4.'! Begbie street. il'.s.i
KOR SAI.K -A SNAP. FOUR ROOM-
ed modern hungalcw on Linden
avenue, close to car. $2600, Will
sell at thiB price if sold this moulli.
Apply A. McPliec, Edmonds. Tel.
l.ld.'.S. {'i'i",)
WIFE LEAVES HOME;
HUSBAND DISTRACTED
Crooding  Over   Death   of   Nine-Year-
Old Son Believed to Have Turned
Portland  Woman's Mind.
.^*-*^..-ir.
<51��BW!'--*Blt>
FOR   SALE���FIVE   ROOMED   MOD-
(i.i bungalow en Linden avenue for
$3000.   Apply A. McKee, Edmonds.
(22.t',)
WANTED���MISCELLANEOUS.
YOUNG SCOTCH OIRL WISHES
situation, house work or caro of children.   Hox 2-tHh News office,    122881
EXPERIENCED COAT AM) DRESS
maker wants work l.y day. Apply
324 Seventh street (22811)
WANTED IMMEDIATELY. QBNER-
al servant, must lie sood plain
cook, no waahing. Apply TU Sixth
street (2272)
WANTED���ALL KINDS OF LAUOR-
ers' supplies. Oriental Contracting
Company, 413 Weatmlnater Trust
building. i*i**~)
WANTED ��� HOUSEHOLD KUHNI
ture in large or small quantities for
spot cash. Will give full value or
will Bell your household goods aud
eftecta by auction. Will guarantee
to realize value or uo commission
charged. EL J. Russell, Westminster
Auction liouse. King s hotel block.
Columbia atreet (2161)
TO BENT.
FOR RENT    CHEAP, FIVE ROOMED
well   if -nished   modern   bungalow,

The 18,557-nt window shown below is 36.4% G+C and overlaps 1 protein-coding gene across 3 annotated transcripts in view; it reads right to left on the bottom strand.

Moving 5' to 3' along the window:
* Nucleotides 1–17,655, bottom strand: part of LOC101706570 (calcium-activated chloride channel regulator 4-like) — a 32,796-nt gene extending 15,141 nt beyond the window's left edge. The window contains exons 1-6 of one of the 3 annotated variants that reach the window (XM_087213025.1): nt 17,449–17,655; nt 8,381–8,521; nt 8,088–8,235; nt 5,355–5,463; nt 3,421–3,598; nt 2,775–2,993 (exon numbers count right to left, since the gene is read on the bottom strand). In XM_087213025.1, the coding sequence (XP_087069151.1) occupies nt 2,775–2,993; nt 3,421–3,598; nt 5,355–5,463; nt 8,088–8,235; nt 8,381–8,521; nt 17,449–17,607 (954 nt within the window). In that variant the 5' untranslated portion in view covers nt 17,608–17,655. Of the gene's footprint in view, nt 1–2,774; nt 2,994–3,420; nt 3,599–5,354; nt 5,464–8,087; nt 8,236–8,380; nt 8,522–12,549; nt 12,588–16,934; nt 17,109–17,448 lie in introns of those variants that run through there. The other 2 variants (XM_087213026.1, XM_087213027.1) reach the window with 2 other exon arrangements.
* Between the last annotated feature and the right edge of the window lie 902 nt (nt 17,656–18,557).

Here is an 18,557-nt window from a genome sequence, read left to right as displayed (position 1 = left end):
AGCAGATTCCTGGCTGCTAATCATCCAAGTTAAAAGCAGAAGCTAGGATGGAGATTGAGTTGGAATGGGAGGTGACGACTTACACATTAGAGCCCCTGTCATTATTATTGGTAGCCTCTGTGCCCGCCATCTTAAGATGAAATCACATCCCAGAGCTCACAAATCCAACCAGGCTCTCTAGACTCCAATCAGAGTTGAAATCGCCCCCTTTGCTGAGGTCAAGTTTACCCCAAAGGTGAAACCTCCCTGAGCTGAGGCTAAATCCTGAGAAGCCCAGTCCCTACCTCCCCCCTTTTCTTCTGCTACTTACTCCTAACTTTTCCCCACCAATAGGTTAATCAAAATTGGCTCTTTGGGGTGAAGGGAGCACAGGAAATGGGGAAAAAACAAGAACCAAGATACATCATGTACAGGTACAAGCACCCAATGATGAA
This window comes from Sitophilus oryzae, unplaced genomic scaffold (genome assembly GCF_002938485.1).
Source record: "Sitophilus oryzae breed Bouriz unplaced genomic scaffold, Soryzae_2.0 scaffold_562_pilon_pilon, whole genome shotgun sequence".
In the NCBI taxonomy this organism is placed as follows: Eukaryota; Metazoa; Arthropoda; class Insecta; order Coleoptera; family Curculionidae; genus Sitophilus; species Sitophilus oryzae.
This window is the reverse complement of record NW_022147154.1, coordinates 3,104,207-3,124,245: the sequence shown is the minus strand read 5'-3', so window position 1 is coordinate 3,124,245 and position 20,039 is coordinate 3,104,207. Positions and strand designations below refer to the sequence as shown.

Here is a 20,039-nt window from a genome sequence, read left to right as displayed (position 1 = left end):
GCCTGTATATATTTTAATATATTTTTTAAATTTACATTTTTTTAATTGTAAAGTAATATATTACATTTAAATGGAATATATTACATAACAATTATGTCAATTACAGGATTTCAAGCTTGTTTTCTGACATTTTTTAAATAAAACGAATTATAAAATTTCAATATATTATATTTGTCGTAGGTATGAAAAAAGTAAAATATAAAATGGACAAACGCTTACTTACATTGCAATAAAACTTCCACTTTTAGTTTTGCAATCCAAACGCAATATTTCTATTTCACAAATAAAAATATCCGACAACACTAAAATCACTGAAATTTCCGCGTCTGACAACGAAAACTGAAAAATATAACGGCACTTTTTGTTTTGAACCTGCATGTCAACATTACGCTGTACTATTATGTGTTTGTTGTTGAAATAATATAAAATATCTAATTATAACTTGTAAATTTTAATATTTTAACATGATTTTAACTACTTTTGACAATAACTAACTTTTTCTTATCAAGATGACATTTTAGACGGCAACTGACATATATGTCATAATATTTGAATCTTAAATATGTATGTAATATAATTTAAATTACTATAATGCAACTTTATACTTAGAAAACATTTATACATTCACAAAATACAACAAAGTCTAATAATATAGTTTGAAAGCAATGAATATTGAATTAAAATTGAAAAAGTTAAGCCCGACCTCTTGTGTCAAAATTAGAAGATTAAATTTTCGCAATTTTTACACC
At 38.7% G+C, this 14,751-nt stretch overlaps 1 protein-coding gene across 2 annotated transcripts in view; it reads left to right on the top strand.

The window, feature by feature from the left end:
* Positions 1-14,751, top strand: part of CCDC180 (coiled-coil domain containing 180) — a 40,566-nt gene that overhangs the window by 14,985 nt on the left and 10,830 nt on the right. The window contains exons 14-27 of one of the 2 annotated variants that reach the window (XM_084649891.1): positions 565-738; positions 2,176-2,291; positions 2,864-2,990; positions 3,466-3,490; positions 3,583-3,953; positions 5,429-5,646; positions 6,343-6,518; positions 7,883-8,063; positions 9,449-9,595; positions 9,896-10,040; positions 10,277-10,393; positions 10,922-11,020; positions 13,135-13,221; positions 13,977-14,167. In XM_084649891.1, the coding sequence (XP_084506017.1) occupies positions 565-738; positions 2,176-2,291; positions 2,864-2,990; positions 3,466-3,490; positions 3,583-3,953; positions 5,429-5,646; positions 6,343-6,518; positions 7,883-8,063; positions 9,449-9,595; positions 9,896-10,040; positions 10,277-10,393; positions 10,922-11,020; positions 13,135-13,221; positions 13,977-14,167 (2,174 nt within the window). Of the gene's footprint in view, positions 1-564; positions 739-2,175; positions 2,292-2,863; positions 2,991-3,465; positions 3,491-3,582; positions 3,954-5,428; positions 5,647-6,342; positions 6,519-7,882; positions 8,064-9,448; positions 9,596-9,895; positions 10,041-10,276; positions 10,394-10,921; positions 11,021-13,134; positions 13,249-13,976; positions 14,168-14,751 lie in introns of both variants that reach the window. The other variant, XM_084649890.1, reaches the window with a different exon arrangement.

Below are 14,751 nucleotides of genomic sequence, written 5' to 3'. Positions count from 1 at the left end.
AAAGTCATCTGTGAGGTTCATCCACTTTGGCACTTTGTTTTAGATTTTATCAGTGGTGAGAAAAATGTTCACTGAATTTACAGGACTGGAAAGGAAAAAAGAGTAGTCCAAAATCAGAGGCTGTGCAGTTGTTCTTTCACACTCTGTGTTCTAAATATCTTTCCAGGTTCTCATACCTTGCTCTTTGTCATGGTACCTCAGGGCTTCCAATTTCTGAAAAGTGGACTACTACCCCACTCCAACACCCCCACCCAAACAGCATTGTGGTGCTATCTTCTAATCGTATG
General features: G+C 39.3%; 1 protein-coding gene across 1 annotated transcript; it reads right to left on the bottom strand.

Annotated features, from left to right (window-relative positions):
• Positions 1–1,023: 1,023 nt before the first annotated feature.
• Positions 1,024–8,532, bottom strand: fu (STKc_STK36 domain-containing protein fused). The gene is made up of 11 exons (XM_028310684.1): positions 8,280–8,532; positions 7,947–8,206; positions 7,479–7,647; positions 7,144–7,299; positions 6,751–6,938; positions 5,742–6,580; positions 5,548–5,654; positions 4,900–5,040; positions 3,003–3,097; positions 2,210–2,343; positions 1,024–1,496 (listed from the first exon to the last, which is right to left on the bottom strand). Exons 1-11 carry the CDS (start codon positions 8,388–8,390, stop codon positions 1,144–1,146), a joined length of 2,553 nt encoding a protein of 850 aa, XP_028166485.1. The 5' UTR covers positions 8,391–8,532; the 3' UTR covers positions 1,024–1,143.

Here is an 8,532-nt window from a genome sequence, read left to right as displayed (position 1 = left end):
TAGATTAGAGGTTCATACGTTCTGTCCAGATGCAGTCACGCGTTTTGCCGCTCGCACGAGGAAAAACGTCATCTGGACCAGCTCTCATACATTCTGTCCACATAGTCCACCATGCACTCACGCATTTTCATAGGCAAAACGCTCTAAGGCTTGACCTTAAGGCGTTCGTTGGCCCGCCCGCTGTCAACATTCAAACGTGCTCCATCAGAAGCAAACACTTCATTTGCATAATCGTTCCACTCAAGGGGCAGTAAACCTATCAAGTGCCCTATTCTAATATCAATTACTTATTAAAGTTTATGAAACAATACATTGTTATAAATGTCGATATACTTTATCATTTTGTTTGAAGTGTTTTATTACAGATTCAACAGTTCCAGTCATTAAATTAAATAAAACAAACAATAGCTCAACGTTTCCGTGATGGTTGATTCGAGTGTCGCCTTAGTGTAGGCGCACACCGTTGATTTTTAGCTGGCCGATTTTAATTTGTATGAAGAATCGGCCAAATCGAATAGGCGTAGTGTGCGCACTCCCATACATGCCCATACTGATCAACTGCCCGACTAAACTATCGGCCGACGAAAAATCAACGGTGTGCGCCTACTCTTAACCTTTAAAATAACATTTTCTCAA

Durham street   Apply  Phone L2_7.
(4288)
TO RENT���A SUITE OF NICELY
furnished housekeeping rooms, 3"'
Agnos streeL   Telephone 638 L.
(2279)
FOR RENT -SIX ROOMED MODERN
house, furnished, right party. Apply
434 Sixth street (2255)
Scuttle, Oct. 23. -Believed to be temporarily deranged as  the    result    of
brooding over the death of her 9-year-
old  son,   Mrs.   O.   F.   Piatt,  791   East
Sixth Street north, Portland, is being
sought by the entire police department
of Seattle.
O, F. l'lnti, a wealthy textile manufacturer of tho Oregon metropolis, has
________ j offered a reward of $1,000 for informa-
QEQRQH11atlon leading to the discovery of thc
Sixtli j woman and Is himself assisting ln the
I search.
With   Mrs.   Piatt   is her 7-year-old
.laughter,   Mildred.    A  letter   writ'en
j hy Mrs. Piatt to her sister, Mrs. Walter Pierce, Taylor's mill, and mailed in
Seattle  Monday,  lcad3 thc  police  to
believe that the mother and child are
in  ihis city.    The letter, a rambling
mUslve, explained that Mrs. Piatt hud
Jeft her husband and had come to Seattle to place the 7-year-old daughter
i In a convent.
The    grlef-strlcken    husband    haB
��������� __-_____-_-- .haunted  the  police station  In  a  vain
ACREAC.E NEAR NEWTON. JliST 8|en(,eavor ,0 ,earn of hls wife's where-
miles out, less than 30 mlnutea' ride  ^outs.
on  13.  C. Electric  from  New  West-
HATCHET PARTY FOR THE 220
Quaint Old -Fashioned Coitums* *t
Colonial Daya,
This hatchet party was given by an
organization that stands for temperance, but the scheme could be adopted
for the KM. The Invitations were Issued on hatchet shaped cards aud the
envelopes fastened with a patriotic
seal.   Here is the invitation:
"Ye young women of tbe Y. W. C. A.
extend ye invitation to meet ye Hatchet family of ye anciente tyme ut ye
home of Miss Mary Hrown on ye evening of February ye "22d of ye year of
our Lord 1!M2 at 8 of ye clock."
Below is a list of the receiving
dames, dressed iu Marthu Washington